In its recent opinion deciding the case of Shipyard Associates vs. the City of Hoboken, the Fund for a Better Waterfront, and the Hudson Tea Buildings Condominium Association, the New Jersey Supreme Court examined two discreet issues. First, whether an ordinance regulating development seaward of the mean high tide was adopted by the municipality under its inherent police power or was a zoning ordinance subject to the New Jersey Municipal Land Use Law (MLUL). Second, the Court considered whether the period of protection afforded to final approvals by the MLUL from new zoning requirements applies to zoning requirements relating to health and public safety.
On the first issue, the Court concluded, based on the particulars of the ordinance in question, that the ordinance was a zoning ordinance. On the second issue, the Court construed the MLUL to mean that a final approval is not subject, during the protection period, to new zoning requirements even if they relate to health and public safety.
The Supreme Court’s opinion was the culmination of a long-running dispute between the developer (Shipyard) and the City of Hoboken (and others) regarding a waterfront development project. The Planning Board granted final site plan approval for a project which included several high-rise apartment buildings and tennis courts on a platform extending into the Hudson River. Shipyard built most of the project in accordance with the final approval but filed an application in 2011 to amend the site plan approval to replace the tennis facilities with two additional residential buildings. The City took several actions to oppose the changes and the Planning Board, because of the City’s actions, voted to deny the application without a hearing. The lower courts, in decisions that were not the subject of the appeal to the Supreme Court, ultimately determined that the amended site plan Shipyard sought had received final approval in July 2012. In late 2013, the City adopted two new ordinances, effective in January 2014. The ordinances, if applicable to the project, would effectively negate the amendment to the site plan that had received final approval less than two years earlier.
Section 59(a) of the MLUL provides the holder of a final approval with vested rights for two years against any changes in zoning requirements, even changes based on ordinances that affect health and public safety. Specifically, it says, “[t]he zoning requirements applicable to the preliminary approval first granted and all other rights conferred upon the developer pursuant to [Section 49 of the MLUL], whether conditionally or otherwise, shall not be changed for a period of two years after the date on which the resolution of final approval is adopted ….”
One of the ordinances was designated as a zoning ordinance but the City argued that one of the ordinances, Z-263, was adopted under its police powers and was not a zoning ordinance, because it was a response to Superstorm Sandy and sought to protect health and safety from flooding. Therefore, according to the City, it was not a “zoning requirement” against which Section 59(a) of the MLUL gives vested rights. The Supreme Court, based on the particular attributes of the ordinance, distinguished it from other municipal laws that were judicially deemed to have been enacted under a municipality’s police power even though they touch on land use (such as ordinances regulating tree removal and restricting indoor smoking) and held that Z-263 was a zoning initiative that fundamentally changed the zoning of the property in question.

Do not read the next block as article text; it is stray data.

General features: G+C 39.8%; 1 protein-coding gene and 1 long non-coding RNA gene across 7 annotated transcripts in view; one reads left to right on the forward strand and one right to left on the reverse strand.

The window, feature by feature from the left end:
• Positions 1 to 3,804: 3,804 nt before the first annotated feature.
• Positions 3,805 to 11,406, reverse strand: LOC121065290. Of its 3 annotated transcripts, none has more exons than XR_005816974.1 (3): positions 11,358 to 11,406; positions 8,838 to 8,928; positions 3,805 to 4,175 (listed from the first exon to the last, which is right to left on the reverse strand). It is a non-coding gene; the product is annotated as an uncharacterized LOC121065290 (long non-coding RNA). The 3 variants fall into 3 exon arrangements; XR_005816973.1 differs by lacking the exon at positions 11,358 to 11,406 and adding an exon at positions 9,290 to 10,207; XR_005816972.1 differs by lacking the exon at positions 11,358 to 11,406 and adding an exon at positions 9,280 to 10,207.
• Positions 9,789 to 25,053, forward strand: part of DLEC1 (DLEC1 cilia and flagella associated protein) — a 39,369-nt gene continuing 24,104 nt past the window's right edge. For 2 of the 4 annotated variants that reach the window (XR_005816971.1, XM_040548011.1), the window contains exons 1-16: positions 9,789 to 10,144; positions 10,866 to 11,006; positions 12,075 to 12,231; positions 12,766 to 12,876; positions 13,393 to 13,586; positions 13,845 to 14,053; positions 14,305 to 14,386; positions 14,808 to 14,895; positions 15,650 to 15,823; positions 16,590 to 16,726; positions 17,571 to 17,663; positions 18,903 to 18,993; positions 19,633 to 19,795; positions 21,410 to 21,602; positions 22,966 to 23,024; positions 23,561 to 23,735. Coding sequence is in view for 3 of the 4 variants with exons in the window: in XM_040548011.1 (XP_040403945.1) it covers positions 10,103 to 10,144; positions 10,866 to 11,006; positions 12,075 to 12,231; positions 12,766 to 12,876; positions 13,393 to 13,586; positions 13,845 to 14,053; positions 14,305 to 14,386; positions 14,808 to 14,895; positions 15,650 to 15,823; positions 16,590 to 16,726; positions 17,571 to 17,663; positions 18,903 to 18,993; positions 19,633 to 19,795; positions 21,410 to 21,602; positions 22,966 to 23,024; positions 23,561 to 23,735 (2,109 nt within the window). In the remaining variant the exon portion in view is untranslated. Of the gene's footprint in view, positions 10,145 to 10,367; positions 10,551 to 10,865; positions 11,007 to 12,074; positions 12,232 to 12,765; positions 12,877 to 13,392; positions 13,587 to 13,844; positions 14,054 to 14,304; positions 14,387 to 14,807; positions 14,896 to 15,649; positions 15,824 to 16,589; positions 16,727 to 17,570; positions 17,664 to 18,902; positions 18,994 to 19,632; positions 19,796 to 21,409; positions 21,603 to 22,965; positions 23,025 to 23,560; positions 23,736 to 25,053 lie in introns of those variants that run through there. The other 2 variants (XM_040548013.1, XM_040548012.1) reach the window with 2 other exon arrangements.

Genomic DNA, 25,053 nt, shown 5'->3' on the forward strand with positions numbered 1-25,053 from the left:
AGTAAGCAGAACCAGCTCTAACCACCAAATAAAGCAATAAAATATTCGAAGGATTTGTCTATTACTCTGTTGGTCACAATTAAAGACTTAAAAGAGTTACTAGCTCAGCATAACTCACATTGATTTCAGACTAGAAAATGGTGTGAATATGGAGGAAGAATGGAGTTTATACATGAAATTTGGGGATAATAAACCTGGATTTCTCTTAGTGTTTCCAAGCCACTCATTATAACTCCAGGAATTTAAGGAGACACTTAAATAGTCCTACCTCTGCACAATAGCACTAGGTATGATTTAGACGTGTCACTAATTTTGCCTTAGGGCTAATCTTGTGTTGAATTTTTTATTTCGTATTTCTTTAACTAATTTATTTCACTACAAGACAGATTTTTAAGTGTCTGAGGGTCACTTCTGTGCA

The City also argued that even if ordinance Z-263 is a zoning ordinance, Section 59(a) of the MLUL should be construed to include an implicit exception to permit changes to zoning requirements that relate to health and safety. In support of this position, the City pointed to language elsewhere in the MLUL, notably in Sections 49 and 10.5, that except zoning changes relating to heath and safety from rights protected against zoning changes generally. Section 49 provides a three year period of protection to preliminary approvals from zoning changes, but says, in part, “nothing herein shall be construed to prevent the municipality from modifying by ordinance such general terms and conditions of preliminary approval as relate to public health and safety ….” Section 10.5 provides that a development application is subject to the zoning laws in effect at the time that it is filed (the so-called “time of application” rule) and that subsequent development regulations “except those relating to health and public safety” are not applicable to the application.
The Supreme Court held that under the plain language of the statute, there is no exception under Section 59(a) that allows a final approval to be affected during the vested period by new zoning regulations even if they do relate to health and public safety. Moreover, the Court reasoned that the Legislature, in explicitly providing the noted health and public safety exceptions elsewhere in the MLUL, intended to provide a developer with an increasing level of protection against changes to the zoning regulations through the application process, culminating in absolute protection upon final approval.
The Supreme Court’s opinion in Shipyard is significant to the land use bar on two levels. The analysis of whether Z-263 was zoning versus of police power ordinance is fact-based but, coming from the Supreme Court, highly instructive. The holding that there is no implied heath and public safety exception to the vested rights applicable to final approvals under Section 59(a) of the MLUL definitively decides a question that had been open to debate.